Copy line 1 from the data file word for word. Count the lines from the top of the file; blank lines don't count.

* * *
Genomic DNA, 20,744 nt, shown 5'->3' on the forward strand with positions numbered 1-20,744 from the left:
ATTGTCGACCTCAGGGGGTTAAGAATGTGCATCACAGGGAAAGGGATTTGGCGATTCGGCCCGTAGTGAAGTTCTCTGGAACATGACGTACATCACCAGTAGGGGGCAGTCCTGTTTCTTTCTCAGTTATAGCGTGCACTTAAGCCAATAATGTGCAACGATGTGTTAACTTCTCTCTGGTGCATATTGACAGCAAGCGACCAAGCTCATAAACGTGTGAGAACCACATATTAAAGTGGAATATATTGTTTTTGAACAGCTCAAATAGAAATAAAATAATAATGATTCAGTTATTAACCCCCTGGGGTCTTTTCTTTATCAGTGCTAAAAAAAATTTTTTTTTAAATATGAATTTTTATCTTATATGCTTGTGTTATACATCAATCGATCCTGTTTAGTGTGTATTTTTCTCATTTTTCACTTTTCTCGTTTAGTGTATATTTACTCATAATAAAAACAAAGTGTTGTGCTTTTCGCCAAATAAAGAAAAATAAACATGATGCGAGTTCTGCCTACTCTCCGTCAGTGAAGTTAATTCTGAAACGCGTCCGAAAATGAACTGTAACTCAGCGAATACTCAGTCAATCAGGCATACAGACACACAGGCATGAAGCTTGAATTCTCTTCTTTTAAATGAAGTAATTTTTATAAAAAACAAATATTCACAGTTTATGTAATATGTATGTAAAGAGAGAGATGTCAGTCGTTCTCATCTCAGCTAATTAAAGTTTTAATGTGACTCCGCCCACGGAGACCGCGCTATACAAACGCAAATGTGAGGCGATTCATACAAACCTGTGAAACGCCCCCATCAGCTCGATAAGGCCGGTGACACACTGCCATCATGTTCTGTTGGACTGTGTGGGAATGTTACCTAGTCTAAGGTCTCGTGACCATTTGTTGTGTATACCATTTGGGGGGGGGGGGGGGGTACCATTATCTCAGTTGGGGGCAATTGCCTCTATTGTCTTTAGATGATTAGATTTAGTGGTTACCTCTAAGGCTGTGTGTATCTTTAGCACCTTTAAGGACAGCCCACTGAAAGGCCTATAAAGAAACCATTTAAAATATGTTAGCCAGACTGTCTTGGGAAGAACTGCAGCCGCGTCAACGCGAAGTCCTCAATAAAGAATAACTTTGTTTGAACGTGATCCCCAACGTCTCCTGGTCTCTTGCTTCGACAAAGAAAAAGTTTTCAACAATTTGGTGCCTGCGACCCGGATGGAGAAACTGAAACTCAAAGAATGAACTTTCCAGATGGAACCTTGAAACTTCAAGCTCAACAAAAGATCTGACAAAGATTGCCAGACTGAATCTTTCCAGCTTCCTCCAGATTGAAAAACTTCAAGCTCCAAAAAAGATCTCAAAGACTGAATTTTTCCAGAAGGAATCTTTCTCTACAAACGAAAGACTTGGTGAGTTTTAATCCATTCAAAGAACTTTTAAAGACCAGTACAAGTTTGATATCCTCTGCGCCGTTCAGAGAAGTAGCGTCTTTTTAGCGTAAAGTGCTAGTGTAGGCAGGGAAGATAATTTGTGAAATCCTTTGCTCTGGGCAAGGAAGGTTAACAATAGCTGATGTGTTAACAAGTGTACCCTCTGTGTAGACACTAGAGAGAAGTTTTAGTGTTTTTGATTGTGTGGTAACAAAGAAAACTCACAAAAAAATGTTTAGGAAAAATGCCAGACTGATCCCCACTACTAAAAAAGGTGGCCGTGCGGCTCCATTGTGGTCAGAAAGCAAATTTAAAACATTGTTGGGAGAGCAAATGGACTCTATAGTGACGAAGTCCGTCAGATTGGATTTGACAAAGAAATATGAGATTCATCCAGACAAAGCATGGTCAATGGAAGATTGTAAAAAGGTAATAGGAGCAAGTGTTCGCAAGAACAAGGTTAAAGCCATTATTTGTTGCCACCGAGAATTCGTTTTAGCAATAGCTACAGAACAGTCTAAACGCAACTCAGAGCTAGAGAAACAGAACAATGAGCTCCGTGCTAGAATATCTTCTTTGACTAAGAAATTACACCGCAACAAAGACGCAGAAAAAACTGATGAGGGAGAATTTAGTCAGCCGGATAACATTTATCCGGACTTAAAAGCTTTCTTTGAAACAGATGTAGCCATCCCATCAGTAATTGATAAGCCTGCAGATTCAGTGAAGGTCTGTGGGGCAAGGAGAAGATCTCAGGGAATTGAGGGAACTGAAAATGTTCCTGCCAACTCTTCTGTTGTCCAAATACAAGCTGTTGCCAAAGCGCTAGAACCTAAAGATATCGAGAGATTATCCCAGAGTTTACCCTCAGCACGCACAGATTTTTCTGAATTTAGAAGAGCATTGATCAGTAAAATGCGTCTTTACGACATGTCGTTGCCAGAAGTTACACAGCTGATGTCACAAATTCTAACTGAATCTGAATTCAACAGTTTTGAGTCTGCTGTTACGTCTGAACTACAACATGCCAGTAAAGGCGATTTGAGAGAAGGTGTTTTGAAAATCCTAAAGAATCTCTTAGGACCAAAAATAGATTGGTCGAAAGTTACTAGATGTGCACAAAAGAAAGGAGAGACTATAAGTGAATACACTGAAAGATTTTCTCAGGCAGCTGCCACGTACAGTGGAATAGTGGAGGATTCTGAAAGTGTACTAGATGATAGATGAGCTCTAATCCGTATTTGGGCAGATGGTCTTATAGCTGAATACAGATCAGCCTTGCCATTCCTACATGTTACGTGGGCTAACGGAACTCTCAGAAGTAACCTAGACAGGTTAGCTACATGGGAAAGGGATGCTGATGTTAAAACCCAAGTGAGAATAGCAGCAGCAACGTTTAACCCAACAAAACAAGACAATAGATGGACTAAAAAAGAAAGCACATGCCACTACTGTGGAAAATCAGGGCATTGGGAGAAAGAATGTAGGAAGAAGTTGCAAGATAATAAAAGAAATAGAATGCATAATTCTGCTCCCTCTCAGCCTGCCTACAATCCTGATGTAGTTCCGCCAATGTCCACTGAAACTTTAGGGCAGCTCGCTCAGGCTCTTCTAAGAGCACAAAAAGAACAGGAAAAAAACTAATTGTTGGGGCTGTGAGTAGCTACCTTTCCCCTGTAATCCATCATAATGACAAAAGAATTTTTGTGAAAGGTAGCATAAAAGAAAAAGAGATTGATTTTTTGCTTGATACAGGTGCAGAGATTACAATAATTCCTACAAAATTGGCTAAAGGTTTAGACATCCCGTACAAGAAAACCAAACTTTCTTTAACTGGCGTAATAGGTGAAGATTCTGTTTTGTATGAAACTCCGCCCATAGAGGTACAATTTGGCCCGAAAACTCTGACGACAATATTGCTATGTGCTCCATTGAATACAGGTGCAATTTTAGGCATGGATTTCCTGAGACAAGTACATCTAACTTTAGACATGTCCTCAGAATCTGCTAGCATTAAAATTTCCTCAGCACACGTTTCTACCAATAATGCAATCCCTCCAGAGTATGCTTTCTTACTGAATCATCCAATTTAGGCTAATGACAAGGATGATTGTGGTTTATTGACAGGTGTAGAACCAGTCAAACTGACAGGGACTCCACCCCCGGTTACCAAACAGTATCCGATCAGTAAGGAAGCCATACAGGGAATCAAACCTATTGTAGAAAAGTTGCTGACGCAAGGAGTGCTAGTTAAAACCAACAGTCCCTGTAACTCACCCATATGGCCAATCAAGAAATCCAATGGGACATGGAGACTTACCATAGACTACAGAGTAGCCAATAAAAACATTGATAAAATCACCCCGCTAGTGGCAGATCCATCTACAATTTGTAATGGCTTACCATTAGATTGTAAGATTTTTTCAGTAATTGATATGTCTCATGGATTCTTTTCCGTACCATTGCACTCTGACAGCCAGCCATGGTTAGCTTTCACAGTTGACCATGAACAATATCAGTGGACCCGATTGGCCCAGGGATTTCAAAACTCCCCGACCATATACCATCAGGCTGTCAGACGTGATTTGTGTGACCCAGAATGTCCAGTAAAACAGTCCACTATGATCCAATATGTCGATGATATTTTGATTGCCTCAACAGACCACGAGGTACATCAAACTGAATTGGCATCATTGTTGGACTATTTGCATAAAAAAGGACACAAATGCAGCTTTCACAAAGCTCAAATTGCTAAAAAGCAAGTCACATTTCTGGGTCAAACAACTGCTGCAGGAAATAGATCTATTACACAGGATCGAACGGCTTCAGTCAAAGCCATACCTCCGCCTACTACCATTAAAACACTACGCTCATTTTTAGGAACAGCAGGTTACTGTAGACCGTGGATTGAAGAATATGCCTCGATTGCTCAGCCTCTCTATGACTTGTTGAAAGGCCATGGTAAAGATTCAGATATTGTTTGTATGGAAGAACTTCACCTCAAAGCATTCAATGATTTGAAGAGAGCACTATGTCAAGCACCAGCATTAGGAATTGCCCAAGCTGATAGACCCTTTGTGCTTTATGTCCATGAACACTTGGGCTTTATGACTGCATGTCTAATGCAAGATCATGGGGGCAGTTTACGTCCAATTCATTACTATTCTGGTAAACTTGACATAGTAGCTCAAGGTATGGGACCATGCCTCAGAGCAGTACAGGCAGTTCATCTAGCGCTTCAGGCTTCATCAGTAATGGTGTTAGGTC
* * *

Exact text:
Genomic DNA, 20,744 nt, shown 5'->3' on the forward strand with positions numbered 1-20,744 from the left: